Just like so many things right now, the relationship between diabetes and depression isn’t fully understood.
I think it’s so interesting the more I have studied mental illness that it’s a disease just like diabetes. My husband had diabetes and we were not embarrassed to tell anyone he had that. He was highly perfectionist and that’s a “personality” so why is it so hard to say someone has depression? I think our problem was we didn’t even know he had depression. There wasn’t much information about depression 10 years ago. We researched diabetes, and he went to his annual doctor appointment but his feelings of being “low” most of the time were never discussed. With his diabetes, his sugar lows and highs became his norm. He had stress and frustration because he was always monitoring his sugar- taking his blood sugar about 10 times a day and then troubleshooting- trying to take a shot with the right amount of insulin for what he guessed his blood sugar count was at. Every time he was depressed I shrugged it off as this is what comes with this disease. I didn’t even think back to before he had the disease at 26 there were huge signs of depression. So he had depression before, then with the diagnosis of Type 1 Diabetes at age 26 of course the depression would build.
Studies have shown that people who have Type 1 Diabetes have a higher risk of depression/suicide than the general population. People with Type 1 diabetes are twice as likely to develop Major Depressive Disorder. It is a disease that can take a toll on your mental well-being.
The American Diabetes Association posted this about depression and suicide:
Spotting depression is the first step. Getting help is the second.
If you have been feeling really sad, blue, or down in the dumps, check for these symptoms:
- Loss of pleasure €” You no longer take interest in doing things you used to enjoy.
- Change in sleep patterns €” You have trouble falling asleep, you wake often during the night, or you want to sleep more than usual, including during the day.
- Early to rise €” You wake up earlier than usual and cannot to get back to sleep.
- Change in appetite €” You eat more or less than you used to, resulting in a quick weight gain or weight loss.
- Trouble concentrating €” You can’t watch a TV program or read an article because other thoughts or feelings get in the way.
- Loss of energy €” You feel tired all the time.
- Nervousness €” You always feel so anxious you can’t sit still.
- Guilt €” You feel you “never do anything right” and worry that you are a burden to others.
- Morning sadness €” You feel worse in the morning than you do the rest of the day.
- Suicidal thoughts €” You feel you want to die or are thinking about ways to hurt yourself.
If you have three or more of these symptoms, or if you have just one or two but have been feeling bad for two weeks or more, it’s time to get help.
Depression can look different in a teenager. Teenagers who are depressed can have:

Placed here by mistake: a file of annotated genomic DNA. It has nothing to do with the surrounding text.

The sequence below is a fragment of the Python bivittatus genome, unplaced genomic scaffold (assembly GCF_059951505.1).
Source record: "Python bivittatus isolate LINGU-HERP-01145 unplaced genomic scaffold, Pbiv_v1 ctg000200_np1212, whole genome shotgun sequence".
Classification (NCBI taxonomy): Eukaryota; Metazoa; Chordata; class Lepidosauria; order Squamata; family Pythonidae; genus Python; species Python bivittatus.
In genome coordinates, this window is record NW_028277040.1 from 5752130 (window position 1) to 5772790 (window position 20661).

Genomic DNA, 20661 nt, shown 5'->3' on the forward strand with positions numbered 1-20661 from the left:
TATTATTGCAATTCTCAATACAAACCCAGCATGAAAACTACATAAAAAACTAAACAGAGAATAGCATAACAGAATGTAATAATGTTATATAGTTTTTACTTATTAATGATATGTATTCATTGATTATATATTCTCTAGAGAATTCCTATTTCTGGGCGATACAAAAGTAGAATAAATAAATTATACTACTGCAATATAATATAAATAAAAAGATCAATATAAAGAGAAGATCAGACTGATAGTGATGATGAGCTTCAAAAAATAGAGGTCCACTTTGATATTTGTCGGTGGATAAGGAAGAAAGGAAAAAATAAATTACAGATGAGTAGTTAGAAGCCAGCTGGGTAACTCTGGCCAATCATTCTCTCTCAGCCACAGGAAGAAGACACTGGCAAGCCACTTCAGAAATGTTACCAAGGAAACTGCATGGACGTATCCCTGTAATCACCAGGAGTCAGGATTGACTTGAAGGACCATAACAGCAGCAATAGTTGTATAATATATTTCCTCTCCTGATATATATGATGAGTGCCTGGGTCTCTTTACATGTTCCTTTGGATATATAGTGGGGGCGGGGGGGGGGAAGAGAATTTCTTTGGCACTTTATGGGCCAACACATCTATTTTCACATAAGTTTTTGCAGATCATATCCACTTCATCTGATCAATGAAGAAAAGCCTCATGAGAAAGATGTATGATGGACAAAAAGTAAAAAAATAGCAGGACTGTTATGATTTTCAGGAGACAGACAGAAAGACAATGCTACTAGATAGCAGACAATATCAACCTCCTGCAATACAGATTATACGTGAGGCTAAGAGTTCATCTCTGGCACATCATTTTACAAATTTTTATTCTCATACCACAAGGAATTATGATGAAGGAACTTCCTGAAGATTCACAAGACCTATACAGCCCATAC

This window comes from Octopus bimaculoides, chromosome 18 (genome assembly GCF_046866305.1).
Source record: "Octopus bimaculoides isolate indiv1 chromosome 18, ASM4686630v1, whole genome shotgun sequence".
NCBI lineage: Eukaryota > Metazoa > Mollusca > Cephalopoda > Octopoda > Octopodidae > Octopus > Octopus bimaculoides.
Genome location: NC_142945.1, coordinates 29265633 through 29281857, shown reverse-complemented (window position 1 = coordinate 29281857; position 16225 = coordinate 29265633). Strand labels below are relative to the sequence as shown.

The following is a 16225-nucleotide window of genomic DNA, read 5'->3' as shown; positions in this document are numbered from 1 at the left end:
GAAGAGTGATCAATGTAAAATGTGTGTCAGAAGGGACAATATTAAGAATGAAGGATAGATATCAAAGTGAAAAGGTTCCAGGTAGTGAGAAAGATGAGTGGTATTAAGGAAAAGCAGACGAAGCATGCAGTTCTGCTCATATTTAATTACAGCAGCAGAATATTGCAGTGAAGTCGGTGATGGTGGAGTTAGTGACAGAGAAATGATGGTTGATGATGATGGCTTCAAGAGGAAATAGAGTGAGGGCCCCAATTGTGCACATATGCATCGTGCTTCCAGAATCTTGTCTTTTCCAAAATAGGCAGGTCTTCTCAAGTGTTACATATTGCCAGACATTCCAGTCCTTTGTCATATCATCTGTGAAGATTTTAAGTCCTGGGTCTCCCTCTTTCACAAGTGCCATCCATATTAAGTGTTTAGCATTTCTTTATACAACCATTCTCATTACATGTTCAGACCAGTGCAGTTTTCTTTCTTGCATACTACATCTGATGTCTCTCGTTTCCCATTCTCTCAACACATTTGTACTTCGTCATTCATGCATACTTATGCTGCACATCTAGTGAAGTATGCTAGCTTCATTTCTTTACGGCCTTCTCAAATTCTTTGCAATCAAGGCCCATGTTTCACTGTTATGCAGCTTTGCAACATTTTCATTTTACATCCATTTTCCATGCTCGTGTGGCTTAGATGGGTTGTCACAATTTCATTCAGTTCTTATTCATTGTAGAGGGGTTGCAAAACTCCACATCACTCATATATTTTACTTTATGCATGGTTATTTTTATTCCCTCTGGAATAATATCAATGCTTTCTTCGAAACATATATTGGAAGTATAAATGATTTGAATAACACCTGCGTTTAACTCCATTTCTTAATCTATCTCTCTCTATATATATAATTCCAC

- Declining school performance
- Withdrawal from friends and activities
- Anger, agitation, and/or irritability.
If you are feeling symptoms of depression, don’t keep them to yourself. First, talk them over with your doctor. There may a physical cause for your depression.
Poor control of diabetes can cause symptoms that look like depression. During the day, high or low blood sugar may make you feel tired or anxious. Low blood sugar levels can also lead to hunger and eating too much. If you have low blood sugar at night, it could disturb your sleep. If you have high blood sugar at night, you may get up often to urinate and then feel tired during the day.
Other physical causes of depression can include the following:
- Alcohol or drug abuse
- Thyroid problems
- Side effects from some medications
Do not stop taking a medication without telling your doctor. Your doctor will be able to help you discover if a physical problem is at the root of your sad feelings.
Mental Health Treatment
If you and your doctor rule out physical causes, your doctor will most likely refer you to a specialist. You might talk with a psychiatrist, psychologist, psychiatric nurse, licensed clinical social worker, or professional counselor. In fact, your doctor may already work with mental health professionals on a diabetes treatment team.
All of these mental health professionals can guide you through the rough waters of depression. In general, there are two types of treatment:
- Psychotherapy, or counseling
- Antidepressant medication
Psychotherapy with a well-trained therapist can help you look at the problems that bring on depression. It can also help you find ways to relieve the problem. Therapy can be short term or long term. You should be sure you feel at ease with the therapist you choose.
If medication is advised, you will need to consult with a psychiatrist (a medical doctor with special training in diagnosing and treating mental or emotional disorders). Psychiatrists are the only mental health professionals who can prescribe medication and treat physical causes of depression.
If you opt for trying an antidepressant drug, talk to the psychiatrist and your primary care provider about side effects, including how it might affect your blood sugar levels. Make sure that the doctors will consult about your care when needed. Many people do well with a combination of medication and psychotherapy.
If you have symptoms of depression, don’t wait too long to get help. If your health care provider cannot refer you to a mental health professional, contact your local psychiatric society or psychiatry department of a medical school, or the local branch of organizations for psychiatric social workers, psychologists, or mental health counselors. Your local American Diabetes Association may also be a good resource for counselors who have worked with people with diabetes. for more info.